You might want to read something I wrote a few months ago, "Think You Could Never Homeschool?"

http://pjmedia.com/lifestyle/2013/06/17/think-you-could-never-homeschool/
46 weeks ago
46 weeks ago Link To Comment
Gack! Sorry for the awful typos! Why doesn't PJ Media have a do-over button?
46 weeks ago
46 weeks ago Link To Comment
... we should reject the notion that teenage rebellion is inevitable.

Bingo. It's normal for teens to try to distance themselves from their parents to some extent, as they begin to develop their own identity and sort out who they are as an individual human being. But there's no reason that process should have to take the form of active rebellion.
46 weeks ago
46 weeks ago Link To Comment
Exactly right, Robin.
46 weeks ago
46 weeks ago Link To Comment
Objection #8

The Federal government decides to regulate/eliminate home schooling
and for that matter private schooling on the grounds that it is inherently
discriminatory; The only 'Fair' thing to do is toss all the kids into the
cesspool of the public school system and let them sink or swim together.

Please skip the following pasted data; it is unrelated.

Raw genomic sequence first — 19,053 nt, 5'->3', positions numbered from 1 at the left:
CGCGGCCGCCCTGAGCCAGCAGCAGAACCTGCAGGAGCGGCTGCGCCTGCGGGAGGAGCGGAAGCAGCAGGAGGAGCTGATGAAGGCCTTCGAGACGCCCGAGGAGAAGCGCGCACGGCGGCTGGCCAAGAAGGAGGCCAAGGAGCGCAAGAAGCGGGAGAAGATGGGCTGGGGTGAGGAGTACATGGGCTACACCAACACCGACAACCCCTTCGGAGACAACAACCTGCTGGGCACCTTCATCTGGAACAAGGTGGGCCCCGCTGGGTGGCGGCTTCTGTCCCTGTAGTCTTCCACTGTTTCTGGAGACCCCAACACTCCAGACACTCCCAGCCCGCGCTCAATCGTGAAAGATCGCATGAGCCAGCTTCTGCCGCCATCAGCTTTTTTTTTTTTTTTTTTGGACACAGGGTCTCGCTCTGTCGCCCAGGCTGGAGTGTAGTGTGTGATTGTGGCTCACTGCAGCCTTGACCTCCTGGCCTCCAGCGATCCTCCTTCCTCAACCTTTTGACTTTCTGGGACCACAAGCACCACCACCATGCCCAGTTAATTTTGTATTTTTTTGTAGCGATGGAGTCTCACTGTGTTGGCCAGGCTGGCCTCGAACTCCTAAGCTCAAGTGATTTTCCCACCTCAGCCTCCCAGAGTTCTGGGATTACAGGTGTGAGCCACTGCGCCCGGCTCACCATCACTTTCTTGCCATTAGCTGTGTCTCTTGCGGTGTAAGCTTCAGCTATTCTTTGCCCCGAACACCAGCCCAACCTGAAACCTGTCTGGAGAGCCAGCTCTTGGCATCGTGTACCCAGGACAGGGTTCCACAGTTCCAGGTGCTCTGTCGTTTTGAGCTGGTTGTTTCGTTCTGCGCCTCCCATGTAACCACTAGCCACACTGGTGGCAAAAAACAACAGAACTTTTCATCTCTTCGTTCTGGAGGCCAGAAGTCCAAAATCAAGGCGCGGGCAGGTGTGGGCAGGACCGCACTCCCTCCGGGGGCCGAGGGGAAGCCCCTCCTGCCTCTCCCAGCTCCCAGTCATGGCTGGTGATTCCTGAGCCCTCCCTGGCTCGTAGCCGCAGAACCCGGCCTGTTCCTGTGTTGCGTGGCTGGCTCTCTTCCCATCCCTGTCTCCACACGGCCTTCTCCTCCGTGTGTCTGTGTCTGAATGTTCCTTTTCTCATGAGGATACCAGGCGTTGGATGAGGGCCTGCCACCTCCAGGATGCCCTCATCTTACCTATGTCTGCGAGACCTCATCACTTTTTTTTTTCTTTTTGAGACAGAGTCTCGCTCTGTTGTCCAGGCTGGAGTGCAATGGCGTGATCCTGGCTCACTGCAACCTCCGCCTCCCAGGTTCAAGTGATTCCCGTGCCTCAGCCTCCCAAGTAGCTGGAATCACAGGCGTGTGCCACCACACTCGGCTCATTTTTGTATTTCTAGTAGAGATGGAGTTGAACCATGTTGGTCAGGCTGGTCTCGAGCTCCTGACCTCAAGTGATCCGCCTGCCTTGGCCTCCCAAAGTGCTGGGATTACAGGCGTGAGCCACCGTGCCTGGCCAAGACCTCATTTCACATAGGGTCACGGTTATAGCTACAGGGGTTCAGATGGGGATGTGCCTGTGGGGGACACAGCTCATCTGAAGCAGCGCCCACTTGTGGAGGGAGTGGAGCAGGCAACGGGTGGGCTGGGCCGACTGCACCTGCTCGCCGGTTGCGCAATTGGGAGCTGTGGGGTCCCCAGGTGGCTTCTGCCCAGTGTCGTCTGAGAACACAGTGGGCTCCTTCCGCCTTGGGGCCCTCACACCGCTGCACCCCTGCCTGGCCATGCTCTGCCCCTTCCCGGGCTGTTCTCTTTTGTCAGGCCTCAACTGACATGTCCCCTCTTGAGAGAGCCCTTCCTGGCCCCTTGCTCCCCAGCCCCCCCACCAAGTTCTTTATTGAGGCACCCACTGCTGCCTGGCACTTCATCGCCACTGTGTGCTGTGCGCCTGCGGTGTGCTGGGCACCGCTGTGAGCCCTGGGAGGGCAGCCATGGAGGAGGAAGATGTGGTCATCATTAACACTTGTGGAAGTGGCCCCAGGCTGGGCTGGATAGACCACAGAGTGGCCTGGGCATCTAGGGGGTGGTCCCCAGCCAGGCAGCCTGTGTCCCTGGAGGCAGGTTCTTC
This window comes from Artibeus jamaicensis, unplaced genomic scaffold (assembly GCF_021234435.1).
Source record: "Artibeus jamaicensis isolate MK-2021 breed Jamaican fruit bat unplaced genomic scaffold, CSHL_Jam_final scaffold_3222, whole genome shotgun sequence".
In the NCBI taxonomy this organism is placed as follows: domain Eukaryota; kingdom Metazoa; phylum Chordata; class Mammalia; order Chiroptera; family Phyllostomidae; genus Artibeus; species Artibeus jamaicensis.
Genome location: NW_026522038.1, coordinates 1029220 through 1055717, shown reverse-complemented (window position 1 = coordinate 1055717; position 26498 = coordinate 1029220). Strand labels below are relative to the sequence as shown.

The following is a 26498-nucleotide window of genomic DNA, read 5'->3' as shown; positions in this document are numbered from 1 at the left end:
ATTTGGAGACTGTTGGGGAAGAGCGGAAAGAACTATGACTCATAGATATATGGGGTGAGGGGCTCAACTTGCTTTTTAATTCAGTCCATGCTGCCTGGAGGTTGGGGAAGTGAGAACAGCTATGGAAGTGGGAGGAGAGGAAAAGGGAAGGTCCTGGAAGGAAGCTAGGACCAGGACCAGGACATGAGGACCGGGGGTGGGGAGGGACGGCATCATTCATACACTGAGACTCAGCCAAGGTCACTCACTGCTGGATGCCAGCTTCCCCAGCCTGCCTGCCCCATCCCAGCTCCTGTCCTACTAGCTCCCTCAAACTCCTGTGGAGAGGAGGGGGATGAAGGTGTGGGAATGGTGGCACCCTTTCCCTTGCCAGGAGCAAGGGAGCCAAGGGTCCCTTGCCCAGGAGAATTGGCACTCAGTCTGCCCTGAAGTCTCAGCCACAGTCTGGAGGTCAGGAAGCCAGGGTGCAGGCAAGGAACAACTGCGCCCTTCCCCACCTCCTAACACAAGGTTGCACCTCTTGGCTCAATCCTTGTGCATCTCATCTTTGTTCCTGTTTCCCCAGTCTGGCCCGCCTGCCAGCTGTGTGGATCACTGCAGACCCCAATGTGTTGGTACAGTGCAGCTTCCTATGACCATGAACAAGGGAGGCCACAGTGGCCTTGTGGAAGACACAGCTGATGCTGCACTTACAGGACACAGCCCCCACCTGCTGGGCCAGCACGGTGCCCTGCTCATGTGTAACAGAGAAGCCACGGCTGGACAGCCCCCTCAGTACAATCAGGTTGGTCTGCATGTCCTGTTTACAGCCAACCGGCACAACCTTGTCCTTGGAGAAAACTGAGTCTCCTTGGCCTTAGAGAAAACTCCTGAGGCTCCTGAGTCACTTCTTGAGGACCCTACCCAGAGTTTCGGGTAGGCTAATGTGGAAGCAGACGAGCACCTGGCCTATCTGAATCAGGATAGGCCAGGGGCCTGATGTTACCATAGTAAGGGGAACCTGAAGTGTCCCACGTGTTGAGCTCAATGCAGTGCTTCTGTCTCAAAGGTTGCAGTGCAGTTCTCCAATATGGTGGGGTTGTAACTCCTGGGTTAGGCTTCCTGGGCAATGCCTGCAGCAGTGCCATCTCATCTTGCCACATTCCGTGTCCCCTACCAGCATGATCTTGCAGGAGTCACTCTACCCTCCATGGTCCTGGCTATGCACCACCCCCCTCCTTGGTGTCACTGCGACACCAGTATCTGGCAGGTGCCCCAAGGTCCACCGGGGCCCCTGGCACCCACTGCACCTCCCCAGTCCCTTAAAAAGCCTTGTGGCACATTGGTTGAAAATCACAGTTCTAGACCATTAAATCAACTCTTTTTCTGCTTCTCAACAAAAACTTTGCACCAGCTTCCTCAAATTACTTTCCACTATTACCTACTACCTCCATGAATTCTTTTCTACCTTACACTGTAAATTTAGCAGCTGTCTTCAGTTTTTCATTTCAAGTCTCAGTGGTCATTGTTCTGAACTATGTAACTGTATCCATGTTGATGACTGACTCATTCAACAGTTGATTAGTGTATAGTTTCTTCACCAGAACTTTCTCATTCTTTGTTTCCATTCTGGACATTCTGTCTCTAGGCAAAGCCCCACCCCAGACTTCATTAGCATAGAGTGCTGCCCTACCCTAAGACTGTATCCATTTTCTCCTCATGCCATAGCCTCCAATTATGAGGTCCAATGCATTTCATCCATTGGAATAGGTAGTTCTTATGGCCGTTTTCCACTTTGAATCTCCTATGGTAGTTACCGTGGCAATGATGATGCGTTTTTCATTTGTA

Only PS credits count toward a HS Diploma and College admissions.
46 weeks ago
46 weeks ago Link To Comment
I particularly laughed at #7. "I am not a trained educator"... That is certainly a major qualification for your success.
These are the people that value sensitivity and process over knowing 2+2=4. These are the people that eliminated scoring in Soccer and dodge-ball as a playtime activity.
These are the people that become hysterical when a 7-year old chews a pop tart into the shape of a gun.
These are the people that send home "your child is fat" letters.

I have known several home-school parents, it takes education, intelligence and commitment. All three of these are sadly lacking in our Unionized-Credentialed "Authorities".
46 weeks ago
46 weeks ago Link To Comment
One of the things we realized when we enrolled my daughter in a virtual school starting in 7th grade is that she'd never actually been taught in school HOW to learn. I didn't fully realize how much of her schooling, especially in 5th and 6th grade was just forced memorization without any focus on how to read for comprehension, take notes, etc.

It's certainly been a challenging prospect in some ways, but we're glad to do it. She's a freshman now and it's still working well. The only real issue is the lack of time spent with kids her age. However, soccer is nearly year round now and she has friends at church so I don't think she's missing out on too much.
46 weeks ago
46 weeks ago Link To Comment